A multilayer structure manufactured according to the present invention has the considerable advantages that it is made up of alternating layers of hard material and hard carbon layers, the latter additionally containing, if necessary, oxygen and/or silicon and/or metal. In the structure, the resistance to wear of the hard material, and in particular the outstanding resistance to wear and friction-reducing lubricating effect of the inventively manufactured hard carbon, work together synergistically with the multilayer structural properties. The multilayer structure has, for example, a greater hardness than the individual layers of which it is made. Moreover, the multilayer structure is more ductile and more elastic than an individual layer of comparable hardness.
Due to the synergistic cooperation of the above-cited properties, the multilayer structures manufactured according to the present invention can advantageously be used in new areas of application. Thus, they are generally suited for use as protection against corrosion and wear for components that are tribologically highly loaded, and are suited, in particular, for use as wear protection of components in situations of dry operation and lack of lubrication. For example, the multilayer structures are suitable for use as a lubricating anti-wear and anti-corrosion layer for machining tools and non-cutting shaping tools, whose lifespan are increased considerably in this way, they enable dry processing or processing with minimal lubrication using tools coated therewith, so that cooling lubricants can be done without entirely, lubricating the dry process or at least the quantity of lubrication required can be greatly reduced. In addition, the coating with multilayer structures manufactured according to the present invention enables improvement of the protection against corrosion of components in aggressive media, and, if coated tools are used, the processing speed and processing quality of components can be raised.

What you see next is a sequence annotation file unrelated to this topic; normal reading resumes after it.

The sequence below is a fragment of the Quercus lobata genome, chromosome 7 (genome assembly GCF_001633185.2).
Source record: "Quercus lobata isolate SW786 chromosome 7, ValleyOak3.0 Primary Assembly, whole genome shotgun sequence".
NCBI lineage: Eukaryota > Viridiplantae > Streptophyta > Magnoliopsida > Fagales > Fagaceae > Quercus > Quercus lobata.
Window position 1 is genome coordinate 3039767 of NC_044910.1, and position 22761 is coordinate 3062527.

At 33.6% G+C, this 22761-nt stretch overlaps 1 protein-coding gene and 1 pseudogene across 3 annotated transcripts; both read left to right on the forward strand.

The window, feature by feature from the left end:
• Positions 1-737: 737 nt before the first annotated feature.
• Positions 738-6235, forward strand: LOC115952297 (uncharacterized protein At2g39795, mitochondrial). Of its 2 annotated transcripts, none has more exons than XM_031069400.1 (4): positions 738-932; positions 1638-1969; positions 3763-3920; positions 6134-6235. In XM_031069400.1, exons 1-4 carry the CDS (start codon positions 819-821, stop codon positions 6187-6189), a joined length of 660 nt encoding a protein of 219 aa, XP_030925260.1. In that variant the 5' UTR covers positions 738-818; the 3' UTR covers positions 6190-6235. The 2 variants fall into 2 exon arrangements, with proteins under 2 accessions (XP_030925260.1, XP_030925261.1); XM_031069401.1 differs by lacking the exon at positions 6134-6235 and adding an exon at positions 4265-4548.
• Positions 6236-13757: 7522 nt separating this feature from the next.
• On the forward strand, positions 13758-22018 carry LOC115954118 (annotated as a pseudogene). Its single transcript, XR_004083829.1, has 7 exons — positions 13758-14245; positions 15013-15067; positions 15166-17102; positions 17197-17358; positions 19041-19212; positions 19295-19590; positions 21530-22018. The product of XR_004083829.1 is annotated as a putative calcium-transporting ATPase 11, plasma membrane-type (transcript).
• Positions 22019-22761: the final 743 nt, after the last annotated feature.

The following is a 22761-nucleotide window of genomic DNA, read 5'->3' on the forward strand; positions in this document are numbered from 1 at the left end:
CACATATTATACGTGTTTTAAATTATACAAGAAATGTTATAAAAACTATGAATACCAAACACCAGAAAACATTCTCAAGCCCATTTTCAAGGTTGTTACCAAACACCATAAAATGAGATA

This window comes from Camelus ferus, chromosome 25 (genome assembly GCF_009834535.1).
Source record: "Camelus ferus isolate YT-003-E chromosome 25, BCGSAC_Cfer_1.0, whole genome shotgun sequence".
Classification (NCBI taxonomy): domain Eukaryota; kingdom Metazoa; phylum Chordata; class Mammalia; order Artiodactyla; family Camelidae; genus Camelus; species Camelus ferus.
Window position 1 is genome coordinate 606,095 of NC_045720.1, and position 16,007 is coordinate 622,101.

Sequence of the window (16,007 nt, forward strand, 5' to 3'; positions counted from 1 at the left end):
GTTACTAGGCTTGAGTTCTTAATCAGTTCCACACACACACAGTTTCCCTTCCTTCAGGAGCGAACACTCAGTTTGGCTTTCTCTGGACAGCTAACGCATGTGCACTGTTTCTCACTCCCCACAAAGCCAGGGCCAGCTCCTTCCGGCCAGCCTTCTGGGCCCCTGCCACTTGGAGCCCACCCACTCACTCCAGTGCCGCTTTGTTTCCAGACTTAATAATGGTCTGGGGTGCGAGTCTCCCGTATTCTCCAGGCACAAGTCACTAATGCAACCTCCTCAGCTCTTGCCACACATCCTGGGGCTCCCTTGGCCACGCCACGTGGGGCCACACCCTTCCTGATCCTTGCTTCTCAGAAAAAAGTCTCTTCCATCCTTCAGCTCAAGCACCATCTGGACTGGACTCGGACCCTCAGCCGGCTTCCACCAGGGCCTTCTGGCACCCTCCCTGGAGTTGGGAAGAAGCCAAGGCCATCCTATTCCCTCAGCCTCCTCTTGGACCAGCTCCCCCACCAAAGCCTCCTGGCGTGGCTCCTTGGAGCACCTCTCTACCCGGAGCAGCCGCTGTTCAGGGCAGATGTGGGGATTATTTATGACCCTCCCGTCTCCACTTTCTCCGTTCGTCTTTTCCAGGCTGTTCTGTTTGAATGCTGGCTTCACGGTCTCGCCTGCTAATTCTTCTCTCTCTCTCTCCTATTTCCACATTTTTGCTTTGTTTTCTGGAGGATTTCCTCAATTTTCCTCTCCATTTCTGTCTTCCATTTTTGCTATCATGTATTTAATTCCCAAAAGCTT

It is advantageous if the carbon layer is made of amorphous carbon containing hydrogen (hereinafter a-C:H), amorphous hydrogen-free carbon (a-C), carbon (containing hydrogen or hydrogen-free) containing silicon, or carbon (containing hydrogen or hydrogen-free) containing metal (C—(MeC)). The metal is selected from the hard secondary group metals. This selection enables the user to react flexibly to demands that are made with regard to the lubricating action and the hardness of the carbon layer, and (see above) to possible difficulties of adaptation to the hard material layer.